EARTH Thailand

Protesters crash hearing on planned deep-sea port

The Nation 16 December 2016 | Pratch Rujivanarom

ABOUT 300 protesters yesterday broke into a public hearing on the “destructive” Songkhla II deep-sea port, claiming the forum was false as only supporters of the project were invited.

Demonstrators gathered in front of the BP Samila Beach Hotel in Songkhla from early morning in a bid to stop the hearing being held by the Marine Department. At 9.30am, they successfully breached the venue and continued to protest inside the meeting room.

Deputy Songkhla Governor Anuchit Trakulmututa said that although many protesters tried to shut down the session, it continued without incident. “The [security] officers are the ones to be applauded. The situation was under control and there was no violent clash,” he said.

The event was reportedly heavily guarded with hundreds of police and military personnel.

The Songkhla II deep-sea port is part of the bigger Satun-Songkhla Landbrige project. The proposed site for the seaport is at Ban Suankong in Tambon Nathap of Chana District, although three other sites were proposed at Ban Khoksak, Ban Thayang, and Ban Pakbang.

Anuchit stressed that the new seaport was essential for the province as it could save a lot of expense transporting goods from the region to elsewhere. He said the first Songkhla deep-sea port was getting close to its maximum capacity and the goods from Southern provinces had to transport to Penang Seaport in Malaysia instead.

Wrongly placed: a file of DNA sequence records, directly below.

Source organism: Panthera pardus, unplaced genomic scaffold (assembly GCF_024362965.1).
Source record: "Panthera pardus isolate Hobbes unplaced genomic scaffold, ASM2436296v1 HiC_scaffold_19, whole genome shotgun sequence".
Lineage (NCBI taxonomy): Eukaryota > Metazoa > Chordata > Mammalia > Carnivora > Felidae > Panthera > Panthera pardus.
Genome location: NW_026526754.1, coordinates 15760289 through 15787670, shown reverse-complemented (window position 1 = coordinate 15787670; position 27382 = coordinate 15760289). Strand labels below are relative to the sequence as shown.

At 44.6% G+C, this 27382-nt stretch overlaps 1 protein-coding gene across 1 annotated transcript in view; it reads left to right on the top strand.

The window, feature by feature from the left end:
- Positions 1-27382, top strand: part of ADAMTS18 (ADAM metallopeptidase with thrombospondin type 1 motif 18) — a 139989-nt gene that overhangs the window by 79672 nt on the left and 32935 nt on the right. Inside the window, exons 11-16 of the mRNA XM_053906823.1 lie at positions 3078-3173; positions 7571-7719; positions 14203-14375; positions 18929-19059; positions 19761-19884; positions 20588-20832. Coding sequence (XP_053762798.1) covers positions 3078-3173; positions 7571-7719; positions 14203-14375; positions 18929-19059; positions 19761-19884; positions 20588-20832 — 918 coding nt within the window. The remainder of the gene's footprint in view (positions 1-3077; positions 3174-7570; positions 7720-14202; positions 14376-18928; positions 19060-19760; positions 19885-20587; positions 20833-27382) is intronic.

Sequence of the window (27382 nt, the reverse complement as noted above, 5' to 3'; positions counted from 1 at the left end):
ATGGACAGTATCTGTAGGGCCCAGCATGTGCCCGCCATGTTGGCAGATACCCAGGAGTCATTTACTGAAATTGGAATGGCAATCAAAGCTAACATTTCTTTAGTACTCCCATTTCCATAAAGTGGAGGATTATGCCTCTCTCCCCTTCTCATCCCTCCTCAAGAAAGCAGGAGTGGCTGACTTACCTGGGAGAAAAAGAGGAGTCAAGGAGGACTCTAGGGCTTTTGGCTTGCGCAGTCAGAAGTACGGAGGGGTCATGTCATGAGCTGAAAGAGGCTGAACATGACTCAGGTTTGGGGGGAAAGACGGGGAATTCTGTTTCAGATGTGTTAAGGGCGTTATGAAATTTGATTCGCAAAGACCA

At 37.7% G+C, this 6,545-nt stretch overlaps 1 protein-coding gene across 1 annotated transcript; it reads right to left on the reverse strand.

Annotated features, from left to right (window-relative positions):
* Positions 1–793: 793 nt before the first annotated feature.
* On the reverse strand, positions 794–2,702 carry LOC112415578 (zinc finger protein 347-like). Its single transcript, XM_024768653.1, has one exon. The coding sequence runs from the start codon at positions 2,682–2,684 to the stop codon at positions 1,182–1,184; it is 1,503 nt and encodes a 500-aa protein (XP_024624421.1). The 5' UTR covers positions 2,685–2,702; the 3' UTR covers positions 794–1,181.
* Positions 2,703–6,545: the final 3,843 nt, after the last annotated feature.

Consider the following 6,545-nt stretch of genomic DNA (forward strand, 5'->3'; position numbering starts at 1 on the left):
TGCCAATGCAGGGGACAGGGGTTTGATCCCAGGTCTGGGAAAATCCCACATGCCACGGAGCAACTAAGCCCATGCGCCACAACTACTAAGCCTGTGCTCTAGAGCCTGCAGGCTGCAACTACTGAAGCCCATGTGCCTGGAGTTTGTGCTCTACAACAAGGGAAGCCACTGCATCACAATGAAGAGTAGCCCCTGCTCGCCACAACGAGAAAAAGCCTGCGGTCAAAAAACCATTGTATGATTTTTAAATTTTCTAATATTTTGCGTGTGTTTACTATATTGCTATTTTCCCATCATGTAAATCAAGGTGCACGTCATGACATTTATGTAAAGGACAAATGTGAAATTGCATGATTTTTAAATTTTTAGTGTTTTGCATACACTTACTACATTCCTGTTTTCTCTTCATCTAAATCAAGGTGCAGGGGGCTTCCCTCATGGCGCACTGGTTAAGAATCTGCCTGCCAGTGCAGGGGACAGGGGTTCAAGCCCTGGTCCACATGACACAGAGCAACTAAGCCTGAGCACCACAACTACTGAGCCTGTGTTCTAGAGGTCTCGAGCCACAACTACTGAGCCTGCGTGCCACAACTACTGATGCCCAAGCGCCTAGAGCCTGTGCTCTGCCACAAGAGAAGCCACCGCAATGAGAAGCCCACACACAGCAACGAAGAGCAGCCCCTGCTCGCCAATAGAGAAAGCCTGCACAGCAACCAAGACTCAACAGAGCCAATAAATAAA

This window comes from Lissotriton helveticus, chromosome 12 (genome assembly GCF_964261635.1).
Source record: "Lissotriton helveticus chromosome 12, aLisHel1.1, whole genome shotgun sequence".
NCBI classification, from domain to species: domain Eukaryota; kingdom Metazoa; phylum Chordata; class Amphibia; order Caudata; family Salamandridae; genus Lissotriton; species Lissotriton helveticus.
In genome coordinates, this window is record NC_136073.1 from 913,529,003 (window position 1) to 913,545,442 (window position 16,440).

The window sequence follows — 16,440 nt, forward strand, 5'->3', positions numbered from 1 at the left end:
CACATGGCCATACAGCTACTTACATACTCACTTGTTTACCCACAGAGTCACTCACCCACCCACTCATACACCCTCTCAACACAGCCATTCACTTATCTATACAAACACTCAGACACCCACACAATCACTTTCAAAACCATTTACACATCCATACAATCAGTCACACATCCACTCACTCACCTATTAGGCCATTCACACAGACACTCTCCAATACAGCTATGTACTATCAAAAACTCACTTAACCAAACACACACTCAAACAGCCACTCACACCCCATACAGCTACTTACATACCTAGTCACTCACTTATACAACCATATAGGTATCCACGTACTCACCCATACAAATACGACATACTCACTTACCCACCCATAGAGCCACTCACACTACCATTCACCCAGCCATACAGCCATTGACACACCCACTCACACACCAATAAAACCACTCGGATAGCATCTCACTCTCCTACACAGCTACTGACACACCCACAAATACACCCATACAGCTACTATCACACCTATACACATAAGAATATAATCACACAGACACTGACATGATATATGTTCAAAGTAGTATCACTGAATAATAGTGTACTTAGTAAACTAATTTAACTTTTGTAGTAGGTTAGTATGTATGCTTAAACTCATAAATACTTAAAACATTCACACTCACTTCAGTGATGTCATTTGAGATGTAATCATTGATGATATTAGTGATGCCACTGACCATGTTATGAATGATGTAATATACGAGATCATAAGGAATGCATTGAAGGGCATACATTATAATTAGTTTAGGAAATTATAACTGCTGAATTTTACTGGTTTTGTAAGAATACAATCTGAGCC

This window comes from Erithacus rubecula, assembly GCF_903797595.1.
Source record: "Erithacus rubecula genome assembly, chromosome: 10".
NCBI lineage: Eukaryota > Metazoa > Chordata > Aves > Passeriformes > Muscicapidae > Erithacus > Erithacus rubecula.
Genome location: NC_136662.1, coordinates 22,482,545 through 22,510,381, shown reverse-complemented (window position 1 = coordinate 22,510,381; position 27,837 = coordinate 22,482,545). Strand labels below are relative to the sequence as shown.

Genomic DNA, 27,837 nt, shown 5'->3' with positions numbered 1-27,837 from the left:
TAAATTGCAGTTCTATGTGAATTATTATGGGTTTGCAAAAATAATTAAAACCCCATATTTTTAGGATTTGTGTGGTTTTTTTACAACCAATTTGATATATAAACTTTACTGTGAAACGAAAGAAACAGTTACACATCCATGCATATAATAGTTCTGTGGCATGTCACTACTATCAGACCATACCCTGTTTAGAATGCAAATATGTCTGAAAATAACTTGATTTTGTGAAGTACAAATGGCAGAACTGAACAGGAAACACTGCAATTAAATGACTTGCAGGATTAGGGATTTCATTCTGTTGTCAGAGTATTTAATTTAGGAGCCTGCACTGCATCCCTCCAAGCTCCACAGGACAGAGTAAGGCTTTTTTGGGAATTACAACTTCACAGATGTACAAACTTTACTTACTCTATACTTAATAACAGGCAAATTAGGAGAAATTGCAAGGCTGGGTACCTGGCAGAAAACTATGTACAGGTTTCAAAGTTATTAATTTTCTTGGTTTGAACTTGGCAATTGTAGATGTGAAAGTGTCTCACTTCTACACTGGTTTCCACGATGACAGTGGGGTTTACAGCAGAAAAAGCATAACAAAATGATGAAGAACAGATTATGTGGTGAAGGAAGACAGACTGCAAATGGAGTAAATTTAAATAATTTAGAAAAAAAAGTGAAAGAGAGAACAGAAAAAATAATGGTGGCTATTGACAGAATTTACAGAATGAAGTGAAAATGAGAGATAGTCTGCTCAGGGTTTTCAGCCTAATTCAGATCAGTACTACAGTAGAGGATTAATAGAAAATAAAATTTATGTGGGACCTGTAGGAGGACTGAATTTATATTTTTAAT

Somboon Khamhang, secretary-general of the Non-Government Organisation Committee on Rural Development in the South, said that despite authorities proclaiming that the forum was a success, the meeting result should be considered void.

“The EIA [Environmental Impact Assessment] study and public hearing for only Songkhla II deep-sea port is unjust. This project links to the other projects such as Pak Bara deep-sea port and a railroad connection between two seaports to form the big Satun-Songkhla Landbrige project. 

“They have to be studied as a whole in order to understand the impact from this mega-project,” he said.

“We will still carry on our campaign against these destructive projects because they will significantly transform the Southern Region into an industrial zone and devastate the pristine natural resources which foster the agricultural, fisheries and tourism economy of the region.”

He said the first public hearing on the Pak Bara deep-sea port in Satun will be held in Febuary 2017. This is the Andaman seaport for the Satun-Songkhla Landbrige project, and the people of Satun, Songkhla, and other protesters will be at the meeting to oppose the project.

Renu Vejaratpimol, an expert on EIA and former lecturer at Silpakorn University, warned that the separate EIA study and public participation will lessen the overall impact of the project and allow it to pass easier.

“I still cannot see any economic worthiness from this landbrige project and I do not think it is worth trading the rich natural resources for industry and the wealth of some top elite,” Renu said.